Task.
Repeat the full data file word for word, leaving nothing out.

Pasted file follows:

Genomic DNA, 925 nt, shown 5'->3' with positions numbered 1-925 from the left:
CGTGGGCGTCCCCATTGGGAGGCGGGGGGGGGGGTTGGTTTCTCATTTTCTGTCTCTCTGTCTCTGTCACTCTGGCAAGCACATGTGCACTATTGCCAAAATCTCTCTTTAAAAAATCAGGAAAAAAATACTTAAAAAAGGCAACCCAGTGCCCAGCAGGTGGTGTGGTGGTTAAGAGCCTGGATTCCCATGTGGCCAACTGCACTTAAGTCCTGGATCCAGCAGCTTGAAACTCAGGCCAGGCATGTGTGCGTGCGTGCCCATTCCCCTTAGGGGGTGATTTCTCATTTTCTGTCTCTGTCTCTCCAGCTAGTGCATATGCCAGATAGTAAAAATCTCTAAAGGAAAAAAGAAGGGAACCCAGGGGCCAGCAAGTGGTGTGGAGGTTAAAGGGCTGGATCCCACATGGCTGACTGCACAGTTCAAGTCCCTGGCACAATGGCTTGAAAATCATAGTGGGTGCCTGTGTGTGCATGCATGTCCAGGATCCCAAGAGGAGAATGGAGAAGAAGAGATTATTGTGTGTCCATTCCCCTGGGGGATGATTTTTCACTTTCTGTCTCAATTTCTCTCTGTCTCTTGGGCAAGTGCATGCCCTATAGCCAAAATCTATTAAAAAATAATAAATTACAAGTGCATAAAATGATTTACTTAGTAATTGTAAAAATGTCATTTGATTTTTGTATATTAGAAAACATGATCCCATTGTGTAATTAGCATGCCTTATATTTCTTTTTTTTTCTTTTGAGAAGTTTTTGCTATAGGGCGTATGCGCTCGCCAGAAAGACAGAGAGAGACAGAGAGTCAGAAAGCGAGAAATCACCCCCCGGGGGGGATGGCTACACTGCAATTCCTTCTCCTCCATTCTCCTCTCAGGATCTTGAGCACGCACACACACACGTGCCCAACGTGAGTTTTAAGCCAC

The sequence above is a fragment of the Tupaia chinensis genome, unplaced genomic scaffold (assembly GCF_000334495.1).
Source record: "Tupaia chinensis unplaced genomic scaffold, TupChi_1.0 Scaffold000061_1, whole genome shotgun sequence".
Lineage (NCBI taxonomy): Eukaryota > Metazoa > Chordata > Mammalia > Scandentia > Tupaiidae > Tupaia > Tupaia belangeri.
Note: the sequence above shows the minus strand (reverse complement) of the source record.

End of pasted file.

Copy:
Genomic DNA, 925 nt, shown 5'->3' with positions numbered 1-925 from the left:
CGTGGGCGTCCCCATTGGGAGGCGGGGGGGGGGGTTGGTTTCTCATTTTCTGTCTCTCTGTCTCTGTCACTCTGGCAAGCACATGTGCACTATTGCCAAAATCTCTCTTTAAAAAATCAGGAAAAAAATACTTAAAAAAGGCAACCCAGTGCCCAGCAGGTGGTGTGGTGGTTAAGAGCCTGGATTCCCATGTGGCCAACTGCACTTAAGTCCTGGATCCAGCAGCTTGAAACTCAGGCCAGGCATGTGTGCGTGCGTGCCCATTCCCCTTAGGGGGTGATTTCTCATTTTCTGTCTCTGTCTCTCCAGCTAGTGCATATGCCAGATAGTAAAAATCTCTAAAGGAAAAAAGAAGGGAACCCAGGGGCCAGCAAGTGGTGTGGAGGTTAAAGGGCTGGATCCCACATGGCTGACTGCACAGTTCAAGTCCCTGGCACAATGGCTTGAAAATCATAGTGGGTGCCTGTGTGTGCATGCATGTCCAGGATCCCAAGAGGAGAATGGAGAAGAAGAGATTATTGTGTGTCCATTCCCCTGGGGGATGATTTTTCACTTTCTGTCTCAATTTCTCTCTGTCTCTTGGGCAAGTGCATGCCCTATAGCCAAAATCTATTAAAAAATAATAAATTACAAGTGCATAAAATGATTTACTTAGTAATTGTAAAAATGTCATTTGATTTTTGTATATTAGAAAACATGATCCCATTGTGTAATTAGCATGCCTTATATTTCTTTTTTTTTCTTTTGAGAAGTTTTTGCTATAGGGCGTATGCGCTCGCCAGAAAGACAGAGAGAGACAGAGAGTCAGAAAGCGAGAAATCACCCCCCGGGGGGGATGGCTACACTGCAATTCCTTCTCCTCCATTCTCCTCTCAGGATCTTGAGCACGCACACACACACGTGCCCAACGTGAGTTTTAAGCCAC

The sequence above is a fragment of the Tupaia chinensis genome, unplaced genomic scaffold (assembly GCF_000334495.1).
Source record: "Tupaia chinensis unplaced genomic scaffold, TupChi_1.0 Scaffold000061_1, whole genome shotgun sequence".
Lineage (NCBI taxonomy): Eukaryota > Metazoa > Chordata > Mammalia > Scandentia > Tupaiidae > Tupaia > Tupaia belangeri.
Note: the sequence above shows the minus strand (reverse complement) of the source record.